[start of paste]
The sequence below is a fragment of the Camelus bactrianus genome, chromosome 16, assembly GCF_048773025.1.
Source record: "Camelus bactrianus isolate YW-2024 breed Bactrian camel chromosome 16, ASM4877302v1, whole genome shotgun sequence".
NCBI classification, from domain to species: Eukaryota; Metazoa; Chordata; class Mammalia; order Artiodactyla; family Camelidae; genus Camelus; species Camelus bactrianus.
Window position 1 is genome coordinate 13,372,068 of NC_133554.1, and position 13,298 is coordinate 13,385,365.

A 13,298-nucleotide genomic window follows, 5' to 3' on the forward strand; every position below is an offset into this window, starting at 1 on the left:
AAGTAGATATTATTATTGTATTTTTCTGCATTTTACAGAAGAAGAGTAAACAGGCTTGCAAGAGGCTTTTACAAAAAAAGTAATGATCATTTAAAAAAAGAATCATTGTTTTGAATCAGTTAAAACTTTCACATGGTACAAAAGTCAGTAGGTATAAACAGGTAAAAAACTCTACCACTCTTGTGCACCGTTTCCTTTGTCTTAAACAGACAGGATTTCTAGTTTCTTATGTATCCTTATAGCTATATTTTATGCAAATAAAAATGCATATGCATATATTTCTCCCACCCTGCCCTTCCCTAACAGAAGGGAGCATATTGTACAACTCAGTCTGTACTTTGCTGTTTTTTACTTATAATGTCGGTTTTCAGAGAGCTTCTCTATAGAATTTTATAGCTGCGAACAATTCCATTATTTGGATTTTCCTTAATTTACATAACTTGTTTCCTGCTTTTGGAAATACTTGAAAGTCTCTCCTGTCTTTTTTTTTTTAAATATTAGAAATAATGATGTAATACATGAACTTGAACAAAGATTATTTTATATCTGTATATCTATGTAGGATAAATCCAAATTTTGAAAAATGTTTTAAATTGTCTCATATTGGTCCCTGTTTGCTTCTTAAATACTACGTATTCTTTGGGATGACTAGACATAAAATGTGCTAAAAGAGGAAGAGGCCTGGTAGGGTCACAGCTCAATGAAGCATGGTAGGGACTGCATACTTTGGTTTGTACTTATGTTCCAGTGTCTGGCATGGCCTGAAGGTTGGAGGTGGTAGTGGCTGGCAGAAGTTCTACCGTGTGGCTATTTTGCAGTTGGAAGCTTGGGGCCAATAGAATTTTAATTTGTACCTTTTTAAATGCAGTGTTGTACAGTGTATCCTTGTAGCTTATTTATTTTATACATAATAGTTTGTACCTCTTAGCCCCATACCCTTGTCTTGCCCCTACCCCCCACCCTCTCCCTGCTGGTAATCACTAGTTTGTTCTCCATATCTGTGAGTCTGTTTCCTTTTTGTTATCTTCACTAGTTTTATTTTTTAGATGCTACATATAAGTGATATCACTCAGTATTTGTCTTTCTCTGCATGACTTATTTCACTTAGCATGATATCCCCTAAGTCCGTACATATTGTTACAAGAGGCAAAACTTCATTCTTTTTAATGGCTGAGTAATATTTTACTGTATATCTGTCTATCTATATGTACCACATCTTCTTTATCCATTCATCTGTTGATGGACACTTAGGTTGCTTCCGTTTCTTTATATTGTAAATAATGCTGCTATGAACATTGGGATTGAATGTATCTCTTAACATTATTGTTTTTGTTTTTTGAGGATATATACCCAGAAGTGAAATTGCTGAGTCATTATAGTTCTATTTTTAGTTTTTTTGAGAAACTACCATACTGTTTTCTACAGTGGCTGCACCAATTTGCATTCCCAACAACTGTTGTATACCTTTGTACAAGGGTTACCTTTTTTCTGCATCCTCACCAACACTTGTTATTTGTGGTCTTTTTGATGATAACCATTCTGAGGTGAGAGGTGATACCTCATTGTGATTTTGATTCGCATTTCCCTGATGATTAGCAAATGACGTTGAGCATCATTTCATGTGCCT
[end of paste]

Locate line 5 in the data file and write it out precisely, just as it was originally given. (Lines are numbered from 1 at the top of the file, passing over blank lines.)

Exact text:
A 13,298-nucleotide genomic window follows, 5' to 3' on the forward strand; every position below is an offset into this window, starting at 1 on the left: